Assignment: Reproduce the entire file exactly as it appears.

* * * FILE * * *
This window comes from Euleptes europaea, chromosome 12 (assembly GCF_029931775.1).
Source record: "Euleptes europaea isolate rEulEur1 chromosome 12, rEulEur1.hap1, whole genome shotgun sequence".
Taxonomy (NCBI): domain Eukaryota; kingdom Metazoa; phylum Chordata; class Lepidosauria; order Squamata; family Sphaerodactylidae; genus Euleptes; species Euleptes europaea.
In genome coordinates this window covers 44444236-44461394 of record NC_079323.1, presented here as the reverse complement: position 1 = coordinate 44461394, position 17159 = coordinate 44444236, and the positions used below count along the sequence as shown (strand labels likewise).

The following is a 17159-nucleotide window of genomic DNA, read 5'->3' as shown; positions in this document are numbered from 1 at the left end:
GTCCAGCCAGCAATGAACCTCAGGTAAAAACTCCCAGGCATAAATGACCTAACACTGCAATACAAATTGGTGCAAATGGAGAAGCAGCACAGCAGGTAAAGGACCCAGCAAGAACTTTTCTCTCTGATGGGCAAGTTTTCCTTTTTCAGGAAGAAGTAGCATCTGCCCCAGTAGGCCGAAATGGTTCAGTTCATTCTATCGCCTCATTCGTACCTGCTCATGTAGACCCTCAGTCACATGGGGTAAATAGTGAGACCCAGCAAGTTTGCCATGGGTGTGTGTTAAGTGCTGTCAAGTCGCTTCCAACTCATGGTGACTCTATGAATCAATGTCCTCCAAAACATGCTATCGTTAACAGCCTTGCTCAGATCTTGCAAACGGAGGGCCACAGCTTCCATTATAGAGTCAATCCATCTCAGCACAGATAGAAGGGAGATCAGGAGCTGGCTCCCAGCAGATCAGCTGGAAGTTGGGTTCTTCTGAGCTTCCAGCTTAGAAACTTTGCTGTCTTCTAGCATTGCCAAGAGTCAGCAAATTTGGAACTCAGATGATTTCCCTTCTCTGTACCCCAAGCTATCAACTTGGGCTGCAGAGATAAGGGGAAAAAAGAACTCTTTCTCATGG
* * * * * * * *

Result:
This window comes from Euleptes europaea, chromosome 12 (assembly GCF_029931775.1).
Source record: "Euleptes europaea isolate rEulEur1 chromosome 12, rEulEur1.hap1, whole genome shotgun sequence".
Taxonomy (NCBI): domain Eukaryota; kingdom Metazoa; phylum Chordata; class Lepidosauria; order Squamata; family Sphaerodactylidae; genus Euleptes; species Euleptes europaea.
In genome coordinates this window covers 44444236-44461394 of record NC_079323.1, presented here as the reverse complement: position 1 = coordinate 44461394, position 17159 = coordinate 44444236, and the positions used below count along the sequence as shown (strand labels likewise).

The following is a 17159-nucleotide window of genomic DNA, read 5'->3' as shown; positions in this document are numbered from 1 at the left end:
GTCCAGCCAGCAATGAACCTCAGGTAAAAACTCCCAGGCATAAATGACCTAACACTGCAATACAAATTGGTGCAAATGGAGAAGCAGCACAGCAGGTAAAGGACCCAGCAAGAACTTTTCTCTCTGATGGGCAAGTTTTCCTTTTTCAGGAAGAAGTAGCATCTGCCCCAGTAGGCCGAAATGGTTCAGTTCATTCTATCGCCTCATTCGTACCTGCTCATGTAGACCCTCAGTCACATGGGGTAAATAGTGAGACCCAGCAAGTTTGCCATGGGTGTGTGTTAAGTGCTGTCAAGTCGCTTCCAACTCATGGTGACTCTATGAATCAATGTCCTCCAAAACATGCTATCGTTAACAGCCTTGCTCAGATCTTGCAAACGGAGGGCCACAGCTTCCATTATAGAGTCAATCCATCTCAGCACAGATAGAAGGGAGATCAGGAGCTGGCTCCCAGCAGATCAGCTGGAAGTTGGGTTCTTCTGAGCTTCCAGCTTAGAAACTTTGCTGTCTTCTAGCATTGCCAAGAGTCAGCAAATTTGGAACTCAGATGATTTCCCTTCTCTGTACCCCAAGCTATCAACTTGGGCTGCAGAGATAAGGGGAAAAAAGAACTCTTTCTCATGG